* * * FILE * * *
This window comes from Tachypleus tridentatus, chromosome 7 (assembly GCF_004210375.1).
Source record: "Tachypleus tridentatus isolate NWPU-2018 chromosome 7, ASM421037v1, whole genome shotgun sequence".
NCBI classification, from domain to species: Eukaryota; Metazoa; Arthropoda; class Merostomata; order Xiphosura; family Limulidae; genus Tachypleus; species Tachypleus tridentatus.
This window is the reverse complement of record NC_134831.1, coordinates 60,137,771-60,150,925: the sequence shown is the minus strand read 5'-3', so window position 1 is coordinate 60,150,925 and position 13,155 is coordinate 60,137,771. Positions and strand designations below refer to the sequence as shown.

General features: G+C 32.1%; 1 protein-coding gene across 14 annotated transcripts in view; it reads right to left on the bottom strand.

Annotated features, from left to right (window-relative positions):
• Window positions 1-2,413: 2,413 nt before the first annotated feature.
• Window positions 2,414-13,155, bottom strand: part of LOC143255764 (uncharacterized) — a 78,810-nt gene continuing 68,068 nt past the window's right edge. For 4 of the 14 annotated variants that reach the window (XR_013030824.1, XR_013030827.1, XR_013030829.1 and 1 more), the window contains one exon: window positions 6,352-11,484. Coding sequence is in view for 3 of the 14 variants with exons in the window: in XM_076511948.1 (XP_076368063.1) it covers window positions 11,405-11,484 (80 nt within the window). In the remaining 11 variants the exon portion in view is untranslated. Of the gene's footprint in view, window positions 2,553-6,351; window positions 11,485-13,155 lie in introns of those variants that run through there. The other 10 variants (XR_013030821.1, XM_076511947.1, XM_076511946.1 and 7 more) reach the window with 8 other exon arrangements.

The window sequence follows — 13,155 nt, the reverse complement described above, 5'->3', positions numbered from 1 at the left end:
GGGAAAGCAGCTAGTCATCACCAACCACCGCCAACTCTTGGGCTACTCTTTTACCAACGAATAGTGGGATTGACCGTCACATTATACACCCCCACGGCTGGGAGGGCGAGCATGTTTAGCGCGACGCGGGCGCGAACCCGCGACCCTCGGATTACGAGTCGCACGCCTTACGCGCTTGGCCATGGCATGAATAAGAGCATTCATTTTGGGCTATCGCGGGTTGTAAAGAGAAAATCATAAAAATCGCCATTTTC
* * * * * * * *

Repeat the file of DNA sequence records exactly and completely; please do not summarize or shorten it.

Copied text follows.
This window comes from Tachypleus tridentatus, chromosome 7 (assembly GCF_004210375.1).
Source record: "Tachypleus tridentatus isolate NWPU-2018 chromosome 7, ASM421037v1, whole genome shotgun sequence".
NCBI classification, from domain to species: Eukaryota; Metazoa; Arthropoda; class Merostomata; order Xiphosura; family Limulidae; genus Tachypleus; species Tachypleus tridentatus.
This window is the reverse complement of record NC_134831.1, coordinates 60,137,771-60,150,925: the sequence shown is the minus strand read 5'-3', so window position 1 is coordinate 60,150,925 and position 13,155 is coordinate 60,137,771. Positions and strand designations below refer to the sequence as shown.

General features: G+C 32.1%; 1 protein-coding gene across 14 annotated transcripts in view; it reads right to left on the bottom strand.

Annotated features, from left to right (window-relative positions):
• Window positions 1-2,413: 2,413 nt before the first annotated feature.
• Window positions 2,414-13,155, bottom strand: part of LOC143255764 (uncharacterized) — a 78,810-nt gene continuing 68,068 nt past the window's right edge. For 4 of the 14 annotated variants that reach the window (XR_013030824.1, XR_013030827.1, XR_013030829.1 and 1 more), the window contains one exon: window positions 6,352-11,484. Coding sequence is in view for 3 of the 14 variants with exons in the window: in XM_076511948.1 (XP_076368063.1) it covers window positions 11,405-11,484 (80 nt within the window). In the remaining 11 variants the exon portion in view is untranslated. Of the gene's footprint in view, window positions 2,553-6,351; window positions 11,485-13,155 lie in introns of those variants that run through there. The other 10 variants (XR_013030821.1, XM_076511947.1, XM_076511946.1 and 7 more) reach the window with 8 other exon arrangements.

The window sequence follows — 13,155 nt, the reverse complement described above, 5'->3', positions numbered from 1 at the left end:
GGGAAAGCAGCTAGTCATCACCAACCACCGCCAACTCTTGGGCTACTCTTTTACCAACGAATAGTGGGATTGACCGTCACATTATACACCCCCACGGCTGGGAGGGCGAGCATGTTTAGCGCGACGCGGGCGCGAACCCGCGACCCTCGGATTACGAGTCGCACGCCTTACGCGCTTGGCCATGGCATGAATAAGAGCATTCATTTTGGGCTATCGCGGGTTGTAAAGAGAAAATCATAAAAATCGCCATTTTC